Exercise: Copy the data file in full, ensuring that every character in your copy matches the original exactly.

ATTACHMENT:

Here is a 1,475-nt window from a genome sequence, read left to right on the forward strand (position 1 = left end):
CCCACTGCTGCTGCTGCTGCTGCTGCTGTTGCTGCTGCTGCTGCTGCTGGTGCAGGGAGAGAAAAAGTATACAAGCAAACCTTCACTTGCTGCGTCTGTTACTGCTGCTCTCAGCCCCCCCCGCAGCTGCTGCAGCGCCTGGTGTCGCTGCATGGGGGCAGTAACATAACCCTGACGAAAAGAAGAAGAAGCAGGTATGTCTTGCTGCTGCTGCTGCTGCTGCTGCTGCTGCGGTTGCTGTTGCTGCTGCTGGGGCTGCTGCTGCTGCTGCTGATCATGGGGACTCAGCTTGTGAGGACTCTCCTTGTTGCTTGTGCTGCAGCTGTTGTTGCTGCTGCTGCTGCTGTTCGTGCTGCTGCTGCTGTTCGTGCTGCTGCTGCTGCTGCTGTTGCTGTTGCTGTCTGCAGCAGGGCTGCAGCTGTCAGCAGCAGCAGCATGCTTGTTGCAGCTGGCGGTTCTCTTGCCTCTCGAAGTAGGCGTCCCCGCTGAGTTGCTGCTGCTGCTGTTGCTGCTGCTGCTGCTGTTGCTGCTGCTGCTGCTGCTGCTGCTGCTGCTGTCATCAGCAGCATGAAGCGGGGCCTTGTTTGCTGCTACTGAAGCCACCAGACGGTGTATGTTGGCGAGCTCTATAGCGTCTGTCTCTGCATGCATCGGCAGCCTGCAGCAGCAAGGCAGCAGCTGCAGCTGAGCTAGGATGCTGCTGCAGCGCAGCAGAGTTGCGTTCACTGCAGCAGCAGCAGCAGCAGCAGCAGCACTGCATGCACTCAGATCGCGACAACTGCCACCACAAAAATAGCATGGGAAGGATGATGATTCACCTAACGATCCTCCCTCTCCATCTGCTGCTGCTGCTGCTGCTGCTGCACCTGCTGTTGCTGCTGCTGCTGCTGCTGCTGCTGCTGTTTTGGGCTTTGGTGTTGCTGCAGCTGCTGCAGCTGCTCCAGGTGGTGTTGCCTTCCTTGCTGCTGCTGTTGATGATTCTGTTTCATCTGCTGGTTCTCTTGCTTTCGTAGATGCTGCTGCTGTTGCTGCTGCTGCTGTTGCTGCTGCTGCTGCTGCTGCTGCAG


Here is a 1,475-nt window from a genome sequence, read left to right on the forward strand (position 1 = left end):
CCCACTGCTGCTGCTGCTGCTGCTGCTGTTGCTGCTGCTGCTGCTGCTGGTGCAGGGAGAGAAAAAGTATACAAGCAAACCTTCACTTGCTGCGTCTGTTACTGCTGCTCTCAGCCCCCCCCGCAGCTGCTGCAGCGCCTGGTGTCGCTGCATGGGGGCAGTAACATAACCCTGACGAAAAGAAGAAGAAGCAGGTATGTCTTGCTGCTGCTGCTGCTGCTGCTGCTGCTGCGGTTGCTGTTGCTGCTGCTGGGGCTGCTGCTGCTGCTGCTGATCATGGGGACTCAGCTTGTGAGGACTCTCCTTGTTGCTTGTGCTGCAGCTGTTGTTGCTGCTGCTGCTGCTGTTCGTGCTGCTGCTGCTGTTCGTGCTGCTGCTGCTGCTGCTGTTGCTGTTGCTGTCTGCAGCAGGGCTGCAGCTGTCAGCAGCAGCAGCATGCTTGTTGCAGCTGGCGGTTCTCTTGCCTCTCGAAGTAGGCGTCCCCGCTGAGTTGCTGCTGCTGCTGTTGCTGCTGCTGCTGCTGTTGCTGCTGCTGCTGCTGCTGCTGCTGCTGCTGTCATCAGCAGCATGAAGCGGGGCCTTGTTTGCTGCTACTGAAGCCACCAGACGGTGTATGTTGGCGAGCTCTATAGCGTCTGTCTCTGCATGCATCGGCAGCCTGCAGCAGCAAGGCAGCAGCTGCAGCTGAGCTAGGATGCTGCTGCAGCGCAGCAGAGTTGCGTTCACTGCAGCAGCAGCAGCAGCAGCAGCAGCACTGCATGCACTCAGATCGCGACAACTGCCACCACAAAAATAGCATGGGAAGGATGATGATTCACCTAACGATCCTCCCTCTCCATCTGCTGCTGCTGCTGCTGCTGCTGCACCTGCTGTTGCTGCTGCTGCTGCTGCTGCTGCTGCTGTTTTGGGCTTTGGTGTTGCTGCAGCTGCTGCAGCTGCTCCAGGTGGTGTTGCCTTCCTTGCTGCTGCTGTTGATGATTCTGTTTCATCTGCTGGTTCTCTTGCTTTCGTAGATGCTGCTGCTGTTGCTGCTGCTGCTGTTGCTGCTGCTGCTGCTGCTGCTGCAG